The push and pull of the migrant caravan

by Jenny Manrique

North Texas Catholic

Laura Guzman, 6, who is part of a caravan of thousands of migrants from Central America trying to reach the United States, walks under clothing Nov. 27 at a temporary camp in Tijuana, Mexico. As concerns about the caravan rise, Bishop James A. Tamayo of Laredo, Texas, and other Texas bishops urged church leaders and lay faithful to extend respect and compassion for migrants and all who come to Catholic churches in need. (CNS photo/Lucy Nicholson, Reuters) 

The humanitarian crisis unfolds before her eyes in the television reports. Emilsa Bautista, owner of a Guatemalan bakery located in Northwest Dallas, hasn’t been able to stop watching the news about the migrant caravan coming from Central America. She is reliving the trauma she experienced 25 years ago when she left her native Guatemala.

 “I can feel these mothers and children who are trying to get here because in our countries there are very few opportunities for us to survive,” Bautista said. She was abused countless times in unspeakable ways as a child. She was forced to work to feed her younger siblings, while going hungry. She never went to school. She didn’t have a role model to look to for guidance, and her interactions with adults were always painful. Her country was falling apart due to a civil war fought from the ‘60s to the ‘90s between the government and various leftist rebel groups. So, she ran away in 1993.

“Those of us who come here are not criminals. We are not here to commit violence. We work, we pay taxes, and we help to raise the economy of this country,” she said.

The wave of immigrants to the United States is not going to stop, immigration experts predict. There are many reasons for Central Americans to leave countries torn by violence and hunger:  the promise of the American Dream. Decent schools to attend. An abundance of low-paying jobs (often filled by immigrants). Greater levels of safety. Reunification with family.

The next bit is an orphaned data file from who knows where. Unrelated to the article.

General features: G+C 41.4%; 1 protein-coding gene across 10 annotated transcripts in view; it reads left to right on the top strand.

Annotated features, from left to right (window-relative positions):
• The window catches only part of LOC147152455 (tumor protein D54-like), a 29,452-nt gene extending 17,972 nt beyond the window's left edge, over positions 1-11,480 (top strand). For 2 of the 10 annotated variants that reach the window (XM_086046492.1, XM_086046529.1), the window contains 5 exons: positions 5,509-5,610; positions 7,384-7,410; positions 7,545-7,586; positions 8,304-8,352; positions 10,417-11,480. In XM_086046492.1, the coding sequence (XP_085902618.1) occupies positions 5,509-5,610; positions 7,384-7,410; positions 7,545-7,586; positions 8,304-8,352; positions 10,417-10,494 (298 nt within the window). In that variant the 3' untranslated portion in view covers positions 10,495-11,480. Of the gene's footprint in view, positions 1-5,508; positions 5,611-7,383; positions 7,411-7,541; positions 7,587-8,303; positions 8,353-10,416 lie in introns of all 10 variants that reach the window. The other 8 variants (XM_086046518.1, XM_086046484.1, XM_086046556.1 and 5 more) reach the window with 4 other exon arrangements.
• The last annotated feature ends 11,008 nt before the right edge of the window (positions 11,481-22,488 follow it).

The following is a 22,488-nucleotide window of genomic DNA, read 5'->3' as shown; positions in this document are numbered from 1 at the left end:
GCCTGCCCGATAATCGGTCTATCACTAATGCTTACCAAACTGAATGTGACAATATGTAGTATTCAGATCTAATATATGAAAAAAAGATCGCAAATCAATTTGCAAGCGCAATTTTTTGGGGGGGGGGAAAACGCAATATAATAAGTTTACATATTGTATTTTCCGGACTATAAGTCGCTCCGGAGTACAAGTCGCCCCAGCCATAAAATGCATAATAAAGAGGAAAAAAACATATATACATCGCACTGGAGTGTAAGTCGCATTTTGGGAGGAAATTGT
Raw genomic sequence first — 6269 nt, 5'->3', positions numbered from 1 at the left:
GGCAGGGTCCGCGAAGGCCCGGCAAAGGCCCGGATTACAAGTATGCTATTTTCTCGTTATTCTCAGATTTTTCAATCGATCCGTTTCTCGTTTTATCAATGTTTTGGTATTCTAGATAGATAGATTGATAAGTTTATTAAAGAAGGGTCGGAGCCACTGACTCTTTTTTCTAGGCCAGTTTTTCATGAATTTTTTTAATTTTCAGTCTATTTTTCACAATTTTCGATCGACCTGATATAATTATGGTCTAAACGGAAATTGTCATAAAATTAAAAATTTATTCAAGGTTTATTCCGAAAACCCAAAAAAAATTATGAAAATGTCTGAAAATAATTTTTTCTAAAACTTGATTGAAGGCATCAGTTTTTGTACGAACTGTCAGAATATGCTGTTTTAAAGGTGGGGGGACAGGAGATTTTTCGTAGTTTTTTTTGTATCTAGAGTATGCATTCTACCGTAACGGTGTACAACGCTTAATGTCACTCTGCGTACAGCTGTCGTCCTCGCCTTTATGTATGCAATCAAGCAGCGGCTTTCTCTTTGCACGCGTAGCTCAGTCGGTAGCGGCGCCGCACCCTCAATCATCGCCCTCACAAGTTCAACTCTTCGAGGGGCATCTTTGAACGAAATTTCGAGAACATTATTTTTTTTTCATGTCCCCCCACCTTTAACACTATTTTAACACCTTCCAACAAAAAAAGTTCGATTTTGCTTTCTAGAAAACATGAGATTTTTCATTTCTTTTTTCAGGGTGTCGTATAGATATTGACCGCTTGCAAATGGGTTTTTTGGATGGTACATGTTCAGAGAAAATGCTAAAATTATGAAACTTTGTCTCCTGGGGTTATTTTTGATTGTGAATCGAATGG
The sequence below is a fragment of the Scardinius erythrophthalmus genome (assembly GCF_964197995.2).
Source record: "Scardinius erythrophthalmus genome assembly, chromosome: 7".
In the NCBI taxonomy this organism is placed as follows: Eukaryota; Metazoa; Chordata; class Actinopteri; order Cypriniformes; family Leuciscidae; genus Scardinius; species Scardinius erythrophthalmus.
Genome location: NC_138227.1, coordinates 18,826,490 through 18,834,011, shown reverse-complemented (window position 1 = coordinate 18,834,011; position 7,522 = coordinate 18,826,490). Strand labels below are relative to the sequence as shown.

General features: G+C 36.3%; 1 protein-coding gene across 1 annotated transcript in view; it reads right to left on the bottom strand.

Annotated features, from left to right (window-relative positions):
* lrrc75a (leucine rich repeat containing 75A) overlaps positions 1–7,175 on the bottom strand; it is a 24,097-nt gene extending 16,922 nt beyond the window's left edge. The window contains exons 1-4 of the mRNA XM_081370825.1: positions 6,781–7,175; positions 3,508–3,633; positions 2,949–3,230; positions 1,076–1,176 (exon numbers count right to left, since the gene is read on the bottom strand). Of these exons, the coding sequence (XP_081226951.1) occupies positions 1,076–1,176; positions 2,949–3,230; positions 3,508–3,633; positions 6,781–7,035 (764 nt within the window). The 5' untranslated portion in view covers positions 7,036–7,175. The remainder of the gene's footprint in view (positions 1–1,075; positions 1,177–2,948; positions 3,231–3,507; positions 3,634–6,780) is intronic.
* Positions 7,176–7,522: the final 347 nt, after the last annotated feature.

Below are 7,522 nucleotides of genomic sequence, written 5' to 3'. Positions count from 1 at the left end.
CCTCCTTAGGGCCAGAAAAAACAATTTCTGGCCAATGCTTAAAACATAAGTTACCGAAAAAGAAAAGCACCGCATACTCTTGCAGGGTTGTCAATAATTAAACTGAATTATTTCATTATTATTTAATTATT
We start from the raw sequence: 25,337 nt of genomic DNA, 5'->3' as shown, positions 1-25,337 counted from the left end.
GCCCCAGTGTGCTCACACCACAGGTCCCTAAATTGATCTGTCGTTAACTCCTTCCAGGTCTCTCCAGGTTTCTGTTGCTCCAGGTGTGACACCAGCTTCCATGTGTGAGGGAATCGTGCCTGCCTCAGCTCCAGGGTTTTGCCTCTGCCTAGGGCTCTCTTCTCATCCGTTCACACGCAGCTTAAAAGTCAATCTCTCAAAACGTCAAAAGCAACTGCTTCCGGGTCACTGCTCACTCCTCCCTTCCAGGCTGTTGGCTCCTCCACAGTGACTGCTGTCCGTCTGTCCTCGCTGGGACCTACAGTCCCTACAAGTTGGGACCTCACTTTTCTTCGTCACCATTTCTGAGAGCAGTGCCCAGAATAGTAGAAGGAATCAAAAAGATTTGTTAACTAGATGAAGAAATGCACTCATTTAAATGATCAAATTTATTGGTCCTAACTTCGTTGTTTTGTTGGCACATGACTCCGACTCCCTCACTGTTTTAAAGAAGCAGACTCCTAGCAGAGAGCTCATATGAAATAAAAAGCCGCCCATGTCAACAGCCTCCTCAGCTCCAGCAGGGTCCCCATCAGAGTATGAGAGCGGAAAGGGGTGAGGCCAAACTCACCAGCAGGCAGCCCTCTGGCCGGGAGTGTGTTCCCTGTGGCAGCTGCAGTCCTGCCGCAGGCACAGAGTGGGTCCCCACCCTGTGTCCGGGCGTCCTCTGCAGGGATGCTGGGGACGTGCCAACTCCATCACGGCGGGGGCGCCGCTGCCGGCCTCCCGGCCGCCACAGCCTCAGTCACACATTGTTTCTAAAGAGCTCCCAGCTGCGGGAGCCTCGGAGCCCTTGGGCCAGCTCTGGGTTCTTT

“People are really looking to improve their lives, they are not thinking about the risk of traveling or if they have to do it by foot or by paying a coyote. The main driver there is to escape from the day-to-day struggle,” said Gustavo Villanueva, member alongside his wife, Cecilia, of Educate the Children Honduras, a mission initiated by the Diocese of Fort Worth after deadly Hurricane Mitch in 1998.

The couple has been traveling to remote rural areas of Olancho (Valle Alegre and Barro Seales) for almost 10 years, to work in the Catholic schools built by the diocese in 2005. As public education ends at the sixth grade level, ETC Honduras is filling a need by providing seventh-11th grade education in these poor mountainous regions.

“There is a lot of poverty in these villages,” Cecilia Villanueva said. “People’s only option is to work in the coffee and corn fields where they make an average of $3.50 a day after 10 hours of work. And that is a seasonal job, so they spend long periods of time where they have no income. People look extremely thin.”

The Villanuevas, both about to turn 60, have seen firsthand the struggle of the locals in rural places where there is still no electricity or running water, and dengue fever is still a serious threat.

They have seen the single father who can barely put food on the table for his three kids, let alone buy them uniforms for school. They have talked to kids who have to take care of younger children in the community, instead of going to classes. They know of a parent who — out of desperation — sent his 16-year-old daughter to cross the U.S. border nine months ago. He hasn’t heard from her yet. More than 60 percent of the population lives in poverty and there is a persistent lack of economic opportunities according to the Association for a More Just Society (AJS).

They learned about the five priests who celebrate Masses and minister in 90 villages located up in the country’s rugged highlands. When one of them shows up, locals take the opportunity to have their children baptized, receive their First Communion, or any other sacrament integral to their lives as Catholics. But just as religious services are scarce, medical personnel can only be seen during international healthcare missions in which up to 900 people line up in search of answers to their body pains.